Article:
• Sleep problems: Patients may not feel better or less tired, even after a full night of sleep. Some people with CFS may have problems falling asleep or staying asleep. 

Secondary symptoms 

  • Problems with thinking and memory: Trouble thinking quickly and or clearly, memory problems and poor attention to details.  
  • Orthostatic intolerance (worsening of symptoms while standing or sitting upright): Feeling lightheaded, dizzy, weak, or faint while standing or sitting up.  

fatigued woman asleep on a gray sofa with her chocolate Labrador

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Other common symptoms of CFS, according to the CDC, include: 

  • Pain (usually muscle pain and aches, joint pain without swelling or redness, and headaches) 
  • Tender lymph nodes in the neck or armpits 
  • A sore throat that happens often
  • Digestive issues, like irritable bowel syndrome  
  • Chills and night sweats 
  • Allergies and sensitivities to foods, odors, chemicals, light, or noise 
  • Muscle weakness 
  • Shortness of breath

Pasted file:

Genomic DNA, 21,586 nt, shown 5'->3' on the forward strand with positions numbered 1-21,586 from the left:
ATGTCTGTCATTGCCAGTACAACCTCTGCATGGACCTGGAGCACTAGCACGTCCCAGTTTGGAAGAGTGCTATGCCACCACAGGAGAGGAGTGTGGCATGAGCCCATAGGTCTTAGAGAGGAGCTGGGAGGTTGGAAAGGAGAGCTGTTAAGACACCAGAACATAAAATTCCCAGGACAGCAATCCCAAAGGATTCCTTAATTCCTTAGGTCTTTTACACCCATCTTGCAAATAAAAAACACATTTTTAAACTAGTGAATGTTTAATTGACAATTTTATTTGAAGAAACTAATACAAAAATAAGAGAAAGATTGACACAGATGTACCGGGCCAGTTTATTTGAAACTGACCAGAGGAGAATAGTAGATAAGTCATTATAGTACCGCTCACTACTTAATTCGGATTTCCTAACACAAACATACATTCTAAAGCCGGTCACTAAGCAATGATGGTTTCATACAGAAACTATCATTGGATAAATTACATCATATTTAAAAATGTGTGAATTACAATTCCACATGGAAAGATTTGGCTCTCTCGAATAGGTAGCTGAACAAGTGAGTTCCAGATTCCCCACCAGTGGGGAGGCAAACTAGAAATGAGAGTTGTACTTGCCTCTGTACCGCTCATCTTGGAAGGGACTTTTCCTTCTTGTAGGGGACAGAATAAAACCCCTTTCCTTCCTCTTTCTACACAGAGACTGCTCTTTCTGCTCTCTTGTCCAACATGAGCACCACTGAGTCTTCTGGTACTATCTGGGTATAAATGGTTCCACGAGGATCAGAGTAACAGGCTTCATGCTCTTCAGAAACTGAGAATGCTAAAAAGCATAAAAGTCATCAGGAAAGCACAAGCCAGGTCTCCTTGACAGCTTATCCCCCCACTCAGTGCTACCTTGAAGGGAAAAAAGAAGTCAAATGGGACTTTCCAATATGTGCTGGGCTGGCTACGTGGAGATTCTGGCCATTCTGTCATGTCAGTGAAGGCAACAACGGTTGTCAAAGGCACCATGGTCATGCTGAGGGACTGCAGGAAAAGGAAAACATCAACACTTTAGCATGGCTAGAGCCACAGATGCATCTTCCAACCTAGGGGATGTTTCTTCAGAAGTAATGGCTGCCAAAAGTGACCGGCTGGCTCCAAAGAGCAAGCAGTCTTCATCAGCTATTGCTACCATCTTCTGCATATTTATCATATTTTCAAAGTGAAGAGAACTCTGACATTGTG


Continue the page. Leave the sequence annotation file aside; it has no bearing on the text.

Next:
• Irregular heartbeat 

Chronic fatigue syndrome is most common in people age 40 to 60. Women are affected more than men, however, anyone can develop this condition, the CDC says.

What causes chronic fatigue syndrome?

According to the CDC, it is unclear what causes chronic fatigue syndrome. Scientists suggest that it may have more than one cause. Some of the areas that are being studied include infection, immune system dysregulation (when the body cannot control or sustain an immune response), stress and genetic factors. It's possible that two or more triggers might work together.

"It may be that the condition we know as CFS will eventually be shown to be a number of different conditions with similar symptoms, each of which may need different treatment strategies," Staten said. 


Chronic viral infection as a cause of CFS has long been debated, Staten said.

"As far back as the early 80s, some studies demonstrated the link between infection with the Epstein Barr virus [which causes mono] and prolonged symptoms of malaise and fatigue," he said. "There has long been a suspicion that infections, and the immune response to those infections, may play a role in the development of CFS."